Nobody really knows what 2021 will be like but here are a few ideas to ponder when it comes to housing. Will you still be working from home? Perhaps, in a new ‘statement’ office-the envy of your former office mates? Will you be adding some blue/green towels and dishes to your all white kitchen? Or change out your white quartz countertop with sparkles to a butcher block to make it more organic? The color palette of 2021 with blue/green or grey/lemon yellow looks considerably different than the all white kitchens of just two years ago as homeowners seek a natural and organic environment more like the ultimate retreat of a far away Hawaiian or Caribbean island.
When COVID-19 hit this past March, I had to borrow flour from a friend to make spicy banana bread because the shelves at Fred’s and Carrs were empty. Remember the toilet paper scare? Supply chains have gotten better so we may have plenty of flour and toilet paper but a lot has changed as we adjust our lifestyle to do more baking, walking, gardening, biking and even quilting! (No, that’s not me, at least not yet. I’m still obsessed with Fun Bridge on my iPhone.) And with all those lifestyle changes, come new demands in how we live in our home. We need more countertops for baking; a sewing room with lots of natural light; and a bigger garage for bikes and other recreational equipment.
According to the National Association of Homebuilders (NAHB), the pandemic has led to a 16% surge in multigenerational households. And it’s not just the grandparents who are moving in with their adult children but the millennial home from college or who has just been laid off from their tourism or hospitality job. And what do they want for their abode? Their own door and mini kitchen which makes me think of the old-fashioned duplex. Since when did the building community start making both units the same size? When we stopped building duplexes and turned them into townhouse style condos. Our city codes may once again need to be amended to meet the change in lifestyles of today’s buyers.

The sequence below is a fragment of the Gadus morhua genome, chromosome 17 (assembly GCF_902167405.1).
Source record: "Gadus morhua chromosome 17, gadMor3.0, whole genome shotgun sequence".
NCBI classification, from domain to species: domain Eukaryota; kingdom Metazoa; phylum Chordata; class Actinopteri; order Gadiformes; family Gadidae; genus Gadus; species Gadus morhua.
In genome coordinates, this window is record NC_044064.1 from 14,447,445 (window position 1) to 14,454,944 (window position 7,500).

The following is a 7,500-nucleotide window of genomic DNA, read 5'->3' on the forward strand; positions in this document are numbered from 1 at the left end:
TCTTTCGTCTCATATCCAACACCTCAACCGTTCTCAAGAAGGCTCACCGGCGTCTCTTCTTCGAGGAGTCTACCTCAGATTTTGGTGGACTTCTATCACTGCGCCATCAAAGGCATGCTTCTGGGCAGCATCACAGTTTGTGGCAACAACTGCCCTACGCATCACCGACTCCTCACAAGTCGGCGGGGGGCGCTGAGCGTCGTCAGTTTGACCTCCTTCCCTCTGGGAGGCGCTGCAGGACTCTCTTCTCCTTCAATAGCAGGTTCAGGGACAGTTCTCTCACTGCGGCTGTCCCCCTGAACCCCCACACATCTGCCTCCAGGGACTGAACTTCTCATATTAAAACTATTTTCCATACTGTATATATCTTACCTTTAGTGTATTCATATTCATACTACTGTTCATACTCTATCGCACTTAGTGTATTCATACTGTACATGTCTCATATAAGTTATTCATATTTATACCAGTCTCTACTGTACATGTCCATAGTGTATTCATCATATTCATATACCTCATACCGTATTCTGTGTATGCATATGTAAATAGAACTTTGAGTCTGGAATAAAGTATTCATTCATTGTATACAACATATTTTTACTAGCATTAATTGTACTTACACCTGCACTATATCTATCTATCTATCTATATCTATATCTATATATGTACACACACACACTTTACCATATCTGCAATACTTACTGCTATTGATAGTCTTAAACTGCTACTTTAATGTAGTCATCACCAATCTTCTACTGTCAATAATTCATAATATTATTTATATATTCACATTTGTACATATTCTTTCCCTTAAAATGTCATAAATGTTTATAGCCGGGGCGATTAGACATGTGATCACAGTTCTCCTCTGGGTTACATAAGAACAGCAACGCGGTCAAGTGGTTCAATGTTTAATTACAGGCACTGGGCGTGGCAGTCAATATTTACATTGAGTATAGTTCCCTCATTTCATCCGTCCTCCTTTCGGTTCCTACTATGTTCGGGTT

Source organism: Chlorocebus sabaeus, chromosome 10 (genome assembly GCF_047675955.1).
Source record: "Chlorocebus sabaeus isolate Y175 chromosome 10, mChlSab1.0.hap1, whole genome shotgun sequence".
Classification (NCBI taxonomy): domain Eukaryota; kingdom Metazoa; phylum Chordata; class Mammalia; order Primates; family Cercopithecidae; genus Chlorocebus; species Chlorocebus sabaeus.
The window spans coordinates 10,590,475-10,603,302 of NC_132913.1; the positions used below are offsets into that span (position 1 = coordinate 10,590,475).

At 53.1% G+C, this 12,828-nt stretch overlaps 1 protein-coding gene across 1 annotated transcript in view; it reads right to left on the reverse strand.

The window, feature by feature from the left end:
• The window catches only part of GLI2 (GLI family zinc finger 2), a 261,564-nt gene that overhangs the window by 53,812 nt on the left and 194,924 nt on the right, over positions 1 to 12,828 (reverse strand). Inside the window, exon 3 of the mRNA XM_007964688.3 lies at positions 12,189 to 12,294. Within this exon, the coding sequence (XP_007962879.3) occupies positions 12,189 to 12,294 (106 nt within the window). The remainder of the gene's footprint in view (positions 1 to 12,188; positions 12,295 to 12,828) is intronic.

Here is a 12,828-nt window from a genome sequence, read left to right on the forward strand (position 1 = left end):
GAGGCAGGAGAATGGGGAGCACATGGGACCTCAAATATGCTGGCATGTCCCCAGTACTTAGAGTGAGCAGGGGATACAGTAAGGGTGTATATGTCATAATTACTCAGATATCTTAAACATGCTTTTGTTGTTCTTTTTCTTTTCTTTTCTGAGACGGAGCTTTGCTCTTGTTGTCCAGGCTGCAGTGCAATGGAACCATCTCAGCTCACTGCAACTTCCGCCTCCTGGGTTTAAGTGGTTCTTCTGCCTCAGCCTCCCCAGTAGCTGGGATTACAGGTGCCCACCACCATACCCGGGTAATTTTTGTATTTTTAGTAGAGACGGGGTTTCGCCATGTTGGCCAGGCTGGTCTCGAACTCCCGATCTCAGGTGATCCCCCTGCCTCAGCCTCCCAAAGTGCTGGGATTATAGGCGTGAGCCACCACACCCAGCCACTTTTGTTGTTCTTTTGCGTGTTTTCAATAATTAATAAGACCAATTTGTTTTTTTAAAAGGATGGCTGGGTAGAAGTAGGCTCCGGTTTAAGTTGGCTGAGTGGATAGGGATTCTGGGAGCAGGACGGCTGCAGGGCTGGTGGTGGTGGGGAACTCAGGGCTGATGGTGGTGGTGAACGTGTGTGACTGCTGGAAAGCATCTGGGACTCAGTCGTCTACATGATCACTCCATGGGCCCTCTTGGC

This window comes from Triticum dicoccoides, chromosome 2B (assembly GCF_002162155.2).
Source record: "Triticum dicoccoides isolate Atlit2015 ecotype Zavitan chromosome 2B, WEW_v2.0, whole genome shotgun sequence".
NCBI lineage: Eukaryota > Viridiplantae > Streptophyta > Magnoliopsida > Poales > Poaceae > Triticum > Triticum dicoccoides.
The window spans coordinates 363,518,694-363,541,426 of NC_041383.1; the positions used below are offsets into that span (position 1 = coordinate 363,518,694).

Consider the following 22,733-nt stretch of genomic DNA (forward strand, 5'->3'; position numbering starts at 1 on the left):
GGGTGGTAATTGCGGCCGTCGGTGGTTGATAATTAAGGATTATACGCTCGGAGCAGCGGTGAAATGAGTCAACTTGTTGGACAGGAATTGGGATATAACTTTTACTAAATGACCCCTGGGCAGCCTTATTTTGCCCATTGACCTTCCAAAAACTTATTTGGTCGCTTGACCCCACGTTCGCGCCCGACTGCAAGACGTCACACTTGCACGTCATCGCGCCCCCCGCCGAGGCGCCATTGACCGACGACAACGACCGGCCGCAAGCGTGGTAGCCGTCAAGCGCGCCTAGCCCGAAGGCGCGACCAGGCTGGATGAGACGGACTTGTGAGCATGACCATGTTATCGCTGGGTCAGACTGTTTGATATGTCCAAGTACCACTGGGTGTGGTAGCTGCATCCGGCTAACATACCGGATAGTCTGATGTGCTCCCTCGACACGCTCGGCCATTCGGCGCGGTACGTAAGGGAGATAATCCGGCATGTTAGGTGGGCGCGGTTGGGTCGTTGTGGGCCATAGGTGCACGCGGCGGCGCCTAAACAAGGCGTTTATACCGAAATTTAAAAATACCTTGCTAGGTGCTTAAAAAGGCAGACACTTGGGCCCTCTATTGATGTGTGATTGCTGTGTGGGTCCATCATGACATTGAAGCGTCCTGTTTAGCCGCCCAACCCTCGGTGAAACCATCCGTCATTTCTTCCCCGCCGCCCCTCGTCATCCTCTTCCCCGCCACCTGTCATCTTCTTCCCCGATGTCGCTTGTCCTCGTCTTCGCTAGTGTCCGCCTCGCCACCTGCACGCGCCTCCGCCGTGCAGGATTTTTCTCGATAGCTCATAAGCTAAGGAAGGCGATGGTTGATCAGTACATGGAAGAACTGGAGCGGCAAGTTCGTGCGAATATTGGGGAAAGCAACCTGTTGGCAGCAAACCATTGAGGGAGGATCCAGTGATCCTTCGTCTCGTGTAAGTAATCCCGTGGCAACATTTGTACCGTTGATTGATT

We can count on stability from the financial sector at least for the first three quarters of the year. After all, it has been the historic low interest rates that has kept our housing market afloat and helped stabilize our economy in general. So it’s a good time to buy a new home if you haven’t already done so. It’s also a good time to sell with only a l.15 month supply of inventory. This is particularly true if your home is past the 30 year mark of functional obsolescence. Anchorage’s appreciation ended the year at 5.85% and total volume of residential sales increased by 24%. However, the appreciation rate of 5.85% is about half the national average of 11.6%. Boise, Idaho, had a 20.6% appreciation rate while Seattle-Tacoma-Bellevue had 18.7%. According to the AARP livability index, Anchorage ranks at only 55%. A city is not about tall shining buildings or even a convention center. It’s not just about parks or trails. After we all we have more of those than any city our size. No, it’s about our housing. Just ask any employer looking to bring up a new recruit and they will tell you the primary objection to making the move is over the lack of housing. The new bubble in home design treats the home as an ultimate retreat. It’s more organic to use a well-worn phrase. It’s got mixed metals on the inside as well as the exterior elevation. According to one designer, it’s about gray and yellow. Gray as dependable and yellow warming and optimistic. In 2021, your home is not your castle surrounded by a moat or inside a gate. Rather, it is to be a quiet place filled with hope for a happy and healthy future.
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